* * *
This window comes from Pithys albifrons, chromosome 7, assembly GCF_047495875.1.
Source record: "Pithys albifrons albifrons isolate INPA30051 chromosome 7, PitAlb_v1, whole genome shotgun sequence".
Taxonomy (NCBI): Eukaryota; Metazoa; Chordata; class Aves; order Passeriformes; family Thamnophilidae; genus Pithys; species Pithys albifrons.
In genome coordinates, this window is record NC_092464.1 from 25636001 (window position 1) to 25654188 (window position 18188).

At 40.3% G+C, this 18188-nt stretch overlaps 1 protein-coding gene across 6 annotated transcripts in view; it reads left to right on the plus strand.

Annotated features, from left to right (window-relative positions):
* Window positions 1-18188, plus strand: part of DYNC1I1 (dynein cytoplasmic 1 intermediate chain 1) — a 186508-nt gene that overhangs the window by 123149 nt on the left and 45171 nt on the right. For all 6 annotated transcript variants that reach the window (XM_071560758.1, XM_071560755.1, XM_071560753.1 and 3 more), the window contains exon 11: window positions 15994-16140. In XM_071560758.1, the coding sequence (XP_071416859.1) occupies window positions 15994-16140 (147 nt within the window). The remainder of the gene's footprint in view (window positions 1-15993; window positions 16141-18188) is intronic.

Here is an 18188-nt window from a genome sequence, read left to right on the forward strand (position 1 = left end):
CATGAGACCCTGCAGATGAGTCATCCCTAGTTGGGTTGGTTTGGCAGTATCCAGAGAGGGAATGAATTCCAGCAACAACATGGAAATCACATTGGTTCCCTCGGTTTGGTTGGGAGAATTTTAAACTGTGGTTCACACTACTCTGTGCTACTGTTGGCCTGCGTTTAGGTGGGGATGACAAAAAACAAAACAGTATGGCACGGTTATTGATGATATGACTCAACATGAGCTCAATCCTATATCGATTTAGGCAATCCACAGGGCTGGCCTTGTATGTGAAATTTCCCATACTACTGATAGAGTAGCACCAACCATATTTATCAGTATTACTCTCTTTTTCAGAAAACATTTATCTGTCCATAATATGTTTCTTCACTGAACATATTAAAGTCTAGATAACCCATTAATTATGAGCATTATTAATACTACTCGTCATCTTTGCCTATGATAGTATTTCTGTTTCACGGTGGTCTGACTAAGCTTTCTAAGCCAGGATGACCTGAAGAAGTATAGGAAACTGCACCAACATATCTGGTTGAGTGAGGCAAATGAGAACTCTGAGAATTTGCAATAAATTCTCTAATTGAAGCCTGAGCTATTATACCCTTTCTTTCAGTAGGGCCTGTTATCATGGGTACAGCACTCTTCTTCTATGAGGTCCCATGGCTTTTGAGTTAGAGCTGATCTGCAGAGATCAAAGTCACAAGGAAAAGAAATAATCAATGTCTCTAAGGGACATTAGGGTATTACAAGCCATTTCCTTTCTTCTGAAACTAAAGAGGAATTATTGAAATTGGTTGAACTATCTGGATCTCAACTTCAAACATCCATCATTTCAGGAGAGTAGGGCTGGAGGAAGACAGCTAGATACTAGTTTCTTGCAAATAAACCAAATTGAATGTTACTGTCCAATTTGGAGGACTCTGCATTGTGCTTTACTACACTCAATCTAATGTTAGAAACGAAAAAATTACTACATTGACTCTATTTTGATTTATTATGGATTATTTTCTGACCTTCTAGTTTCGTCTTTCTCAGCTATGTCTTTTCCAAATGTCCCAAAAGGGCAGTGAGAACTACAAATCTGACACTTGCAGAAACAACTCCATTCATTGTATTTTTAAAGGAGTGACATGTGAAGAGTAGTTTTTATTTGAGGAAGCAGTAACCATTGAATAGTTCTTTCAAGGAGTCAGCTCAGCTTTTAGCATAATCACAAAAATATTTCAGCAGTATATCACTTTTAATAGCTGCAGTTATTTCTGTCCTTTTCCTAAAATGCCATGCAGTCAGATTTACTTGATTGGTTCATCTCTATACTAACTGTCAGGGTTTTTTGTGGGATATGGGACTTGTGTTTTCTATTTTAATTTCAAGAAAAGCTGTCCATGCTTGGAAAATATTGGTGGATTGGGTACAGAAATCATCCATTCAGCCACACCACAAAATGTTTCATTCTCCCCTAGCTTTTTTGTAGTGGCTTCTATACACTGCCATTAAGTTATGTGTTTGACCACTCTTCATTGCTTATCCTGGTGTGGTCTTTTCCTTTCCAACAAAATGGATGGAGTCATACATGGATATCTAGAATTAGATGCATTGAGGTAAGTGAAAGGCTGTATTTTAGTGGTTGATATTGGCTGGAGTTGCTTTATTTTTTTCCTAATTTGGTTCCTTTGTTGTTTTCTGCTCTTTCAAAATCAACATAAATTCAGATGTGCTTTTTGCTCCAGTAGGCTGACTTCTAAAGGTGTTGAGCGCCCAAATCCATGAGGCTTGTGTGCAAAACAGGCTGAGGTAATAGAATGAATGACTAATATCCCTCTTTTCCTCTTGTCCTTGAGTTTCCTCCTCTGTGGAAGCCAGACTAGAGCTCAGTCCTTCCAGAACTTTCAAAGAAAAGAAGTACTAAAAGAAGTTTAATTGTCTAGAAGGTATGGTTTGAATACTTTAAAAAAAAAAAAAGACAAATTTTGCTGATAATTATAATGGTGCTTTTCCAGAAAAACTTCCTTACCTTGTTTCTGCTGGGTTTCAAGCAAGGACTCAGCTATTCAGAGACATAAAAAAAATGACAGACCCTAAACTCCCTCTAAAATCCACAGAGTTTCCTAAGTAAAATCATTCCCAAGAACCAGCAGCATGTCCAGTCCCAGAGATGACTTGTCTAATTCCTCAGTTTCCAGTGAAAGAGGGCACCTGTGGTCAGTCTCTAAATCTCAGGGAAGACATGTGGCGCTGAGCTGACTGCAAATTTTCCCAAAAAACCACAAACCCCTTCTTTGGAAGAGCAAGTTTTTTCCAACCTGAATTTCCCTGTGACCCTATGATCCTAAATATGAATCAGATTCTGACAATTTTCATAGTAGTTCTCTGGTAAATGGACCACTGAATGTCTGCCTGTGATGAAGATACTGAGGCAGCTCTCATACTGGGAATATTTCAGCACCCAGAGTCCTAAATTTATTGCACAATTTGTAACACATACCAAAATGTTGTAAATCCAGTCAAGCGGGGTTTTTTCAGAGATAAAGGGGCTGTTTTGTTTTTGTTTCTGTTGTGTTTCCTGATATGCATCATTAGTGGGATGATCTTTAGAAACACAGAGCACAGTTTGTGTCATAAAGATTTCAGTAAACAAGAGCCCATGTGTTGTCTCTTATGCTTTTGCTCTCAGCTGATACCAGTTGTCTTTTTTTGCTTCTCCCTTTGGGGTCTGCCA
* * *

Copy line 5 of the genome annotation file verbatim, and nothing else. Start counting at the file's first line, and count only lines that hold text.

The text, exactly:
At 40.3% G+C, this 18188-nt stretch overlaps 1 protein-coding gene across 6 annotated transcripts in view; it reads left to right on the plus strand.